Arthritis is often assumed to be a senior dog disease. While it certainly does strike dogs in their golden years, younger dogs are susceptible, too. Although it’s incurable, treatment can make your dog feel a whole lot better. Here’s what you should know about arthritis in dogs.
Limping and crying out in pain may occur.
There are many ways to help your dog with arthritis pain. Here are a few ideas…
Once arthritis is actually proven, there are many options to help your pet:
Arthritis in pets is most often the result of developmental or degenerative diseases…
Senior dogs typically suffer from arthritis, but researchers at a Montreal university may have found a plant that alleviates the disease’s debilitating effects.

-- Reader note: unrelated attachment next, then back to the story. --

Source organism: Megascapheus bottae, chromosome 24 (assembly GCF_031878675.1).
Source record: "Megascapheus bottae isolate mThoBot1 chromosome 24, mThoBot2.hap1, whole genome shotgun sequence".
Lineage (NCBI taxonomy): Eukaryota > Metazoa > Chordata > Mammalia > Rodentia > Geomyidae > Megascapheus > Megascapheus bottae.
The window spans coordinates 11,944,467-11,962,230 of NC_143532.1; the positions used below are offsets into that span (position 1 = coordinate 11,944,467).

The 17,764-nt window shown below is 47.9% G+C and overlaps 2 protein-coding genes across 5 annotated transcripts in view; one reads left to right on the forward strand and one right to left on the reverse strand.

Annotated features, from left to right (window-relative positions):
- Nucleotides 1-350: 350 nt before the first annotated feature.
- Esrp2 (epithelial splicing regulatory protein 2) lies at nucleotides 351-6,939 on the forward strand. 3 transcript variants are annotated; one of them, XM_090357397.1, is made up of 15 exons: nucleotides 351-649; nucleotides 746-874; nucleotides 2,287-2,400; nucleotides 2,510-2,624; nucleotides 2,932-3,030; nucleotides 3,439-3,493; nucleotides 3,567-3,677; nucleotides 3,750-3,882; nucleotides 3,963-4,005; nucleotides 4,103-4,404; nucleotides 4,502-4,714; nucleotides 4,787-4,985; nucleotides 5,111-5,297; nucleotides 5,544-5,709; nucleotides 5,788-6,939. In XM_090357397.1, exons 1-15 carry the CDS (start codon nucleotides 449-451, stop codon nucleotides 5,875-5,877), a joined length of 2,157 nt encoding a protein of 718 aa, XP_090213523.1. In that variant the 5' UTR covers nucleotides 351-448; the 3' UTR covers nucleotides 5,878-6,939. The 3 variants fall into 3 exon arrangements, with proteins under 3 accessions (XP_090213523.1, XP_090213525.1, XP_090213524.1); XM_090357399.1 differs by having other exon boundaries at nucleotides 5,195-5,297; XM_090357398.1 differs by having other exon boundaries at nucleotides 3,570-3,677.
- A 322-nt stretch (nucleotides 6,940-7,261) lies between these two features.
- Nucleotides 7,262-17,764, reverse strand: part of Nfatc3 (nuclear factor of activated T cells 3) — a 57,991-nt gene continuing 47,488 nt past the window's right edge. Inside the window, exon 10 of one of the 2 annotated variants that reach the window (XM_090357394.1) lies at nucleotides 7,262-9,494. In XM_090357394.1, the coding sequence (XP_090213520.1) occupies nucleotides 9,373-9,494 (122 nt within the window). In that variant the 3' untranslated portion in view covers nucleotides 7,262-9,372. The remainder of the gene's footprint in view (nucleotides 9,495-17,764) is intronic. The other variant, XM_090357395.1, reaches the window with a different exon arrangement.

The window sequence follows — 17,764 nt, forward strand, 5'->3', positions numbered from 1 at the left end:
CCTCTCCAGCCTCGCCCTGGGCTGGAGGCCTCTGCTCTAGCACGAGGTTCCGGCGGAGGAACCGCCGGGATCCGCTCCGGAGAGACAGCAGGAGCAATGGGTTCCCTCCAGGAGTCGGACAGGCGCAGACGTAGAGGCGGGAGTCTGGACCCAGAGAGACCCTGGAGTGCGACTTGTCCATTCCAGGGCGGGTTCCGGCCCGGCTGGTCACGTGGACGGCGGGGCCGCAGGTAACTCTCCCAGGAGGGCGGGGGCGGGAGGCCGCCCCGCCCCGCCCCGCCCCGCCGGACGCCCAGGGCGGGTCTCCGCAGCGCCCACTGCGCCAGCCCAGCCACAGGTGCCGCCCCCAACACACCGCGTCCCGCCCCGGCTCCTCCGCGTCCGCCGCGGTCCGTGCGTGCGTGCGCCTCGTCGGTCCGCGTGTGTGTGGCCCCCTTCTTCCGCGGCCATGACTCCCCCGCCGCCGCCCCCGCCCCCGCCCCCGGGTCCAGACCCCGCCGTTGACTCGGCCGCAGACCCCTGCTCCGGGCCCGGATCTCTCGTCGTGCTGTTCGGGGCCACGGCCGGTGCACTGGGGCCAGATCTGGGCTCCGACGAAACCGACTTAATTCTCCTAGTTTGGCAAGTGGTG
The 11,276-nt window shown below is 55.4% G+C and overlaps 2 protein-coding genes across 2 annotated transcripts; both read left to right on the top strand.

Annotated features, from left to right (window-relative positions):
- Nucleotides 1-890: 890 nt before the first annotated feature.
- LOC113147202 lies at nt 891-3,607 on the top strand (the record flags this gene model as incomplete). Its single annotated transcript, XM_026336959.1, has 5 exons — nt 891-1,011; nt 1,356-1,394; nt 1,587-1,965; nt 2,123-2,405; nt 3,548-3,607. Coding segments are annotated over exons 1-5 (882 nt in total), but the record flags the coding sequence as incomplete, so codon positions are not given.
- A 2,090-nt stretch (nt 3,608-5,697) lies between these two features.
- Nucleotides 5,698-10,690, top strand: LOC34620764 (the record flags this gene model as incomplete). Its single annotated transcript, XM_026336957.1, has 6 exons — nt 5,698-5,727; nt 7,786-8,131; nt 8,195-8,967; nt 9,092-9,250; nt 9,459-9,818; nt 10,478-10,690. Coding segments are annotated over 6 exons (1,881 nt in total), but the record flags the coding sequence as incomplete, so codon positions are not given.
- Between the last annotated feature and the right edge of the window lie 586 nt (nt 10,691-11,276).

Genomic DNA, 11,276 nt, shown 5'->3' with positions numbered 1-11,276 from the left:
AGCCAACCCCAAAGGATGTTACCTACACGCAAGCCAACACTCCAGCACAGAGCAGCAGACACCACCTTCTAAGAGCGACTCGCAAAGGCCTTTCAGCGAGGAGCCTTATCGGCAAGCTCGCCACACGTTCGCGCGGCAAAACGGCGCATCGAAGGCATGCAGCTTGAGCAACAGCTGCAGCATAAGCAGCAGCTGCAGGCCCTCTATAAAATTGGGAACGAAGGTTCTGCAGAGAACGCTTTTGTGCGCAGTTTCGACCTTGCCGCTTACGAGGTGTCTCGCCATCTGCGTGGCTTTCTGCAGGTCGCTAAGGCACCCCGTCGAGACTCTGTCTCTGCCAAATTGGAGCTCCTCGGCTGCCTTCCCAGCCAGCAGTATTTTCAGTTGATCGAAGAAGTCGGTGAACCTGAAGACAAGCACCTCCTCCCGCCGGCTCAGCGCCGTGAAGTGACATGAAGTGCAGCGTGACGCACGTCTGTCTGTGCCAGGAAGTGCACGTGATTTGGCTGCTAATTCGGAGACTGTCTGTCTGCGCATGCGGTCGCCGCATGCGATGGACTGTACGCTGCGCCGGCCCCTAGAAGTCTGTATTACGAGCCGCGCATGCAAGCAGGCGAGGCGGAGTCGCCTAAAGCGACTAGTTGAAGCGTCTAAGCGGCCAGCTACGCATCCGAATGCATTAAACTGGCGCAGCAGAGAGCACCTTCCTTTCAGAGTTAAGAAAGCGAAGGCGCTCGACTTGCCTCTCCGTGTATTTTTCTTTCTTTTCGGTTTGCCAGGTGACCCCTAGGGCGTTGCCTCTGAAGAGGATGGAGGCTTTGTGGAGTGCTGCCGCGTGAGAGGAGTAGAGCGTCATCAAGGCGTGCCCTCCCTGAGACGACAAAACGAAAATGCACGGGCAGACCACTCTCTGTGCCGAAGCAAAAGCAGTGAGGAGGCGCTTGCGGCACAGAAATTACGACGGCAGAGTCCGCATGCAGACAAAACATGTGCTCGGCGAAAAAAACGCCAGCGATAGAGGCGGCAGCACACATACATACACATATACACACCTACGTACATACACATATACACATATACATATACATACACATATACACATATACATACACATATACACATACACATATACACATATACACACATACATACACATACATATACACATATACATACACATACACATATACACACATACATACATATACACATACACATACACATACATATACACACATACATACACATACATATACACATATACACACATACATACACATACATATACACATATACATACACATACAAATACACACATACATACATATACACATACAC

After his feast, Lennox enjoyed visiting with his other doggy friends and went on one last walk before Lawrence drove him to the veterinarian’s office.
This article is not meant to replace advice from your veterinarian. If your dog shows signs of canine arthritis, bring him to the vet as soon as possible for an exam. And check with your vet before giving your dog any kind of medication. What is canine arthritis? Osteoarthritis, or degenerative joint disease (DJD), is […]
The signs of arthritis may be hard to spot. You might notice it takes Fido a little longer to get up in the morning and she seems to have a harder time moving around. Soon you realize that she’s in pain whenever she walks, jumps, or even sits up. It’s difficult enough to accept that […]
Question:Hip dysplasia–is surgery the best option?Answer:Treatment of hip dysplasia and the resulting arthritis may consist of surgery, weight management, medications, or a combination. Young dogs (typically less than a year of age) with a hip dysplasia diagnosis, but no signs of arthritis on x-rays, may benefit from surgery to correct the underlying problem.This procedure–called a […]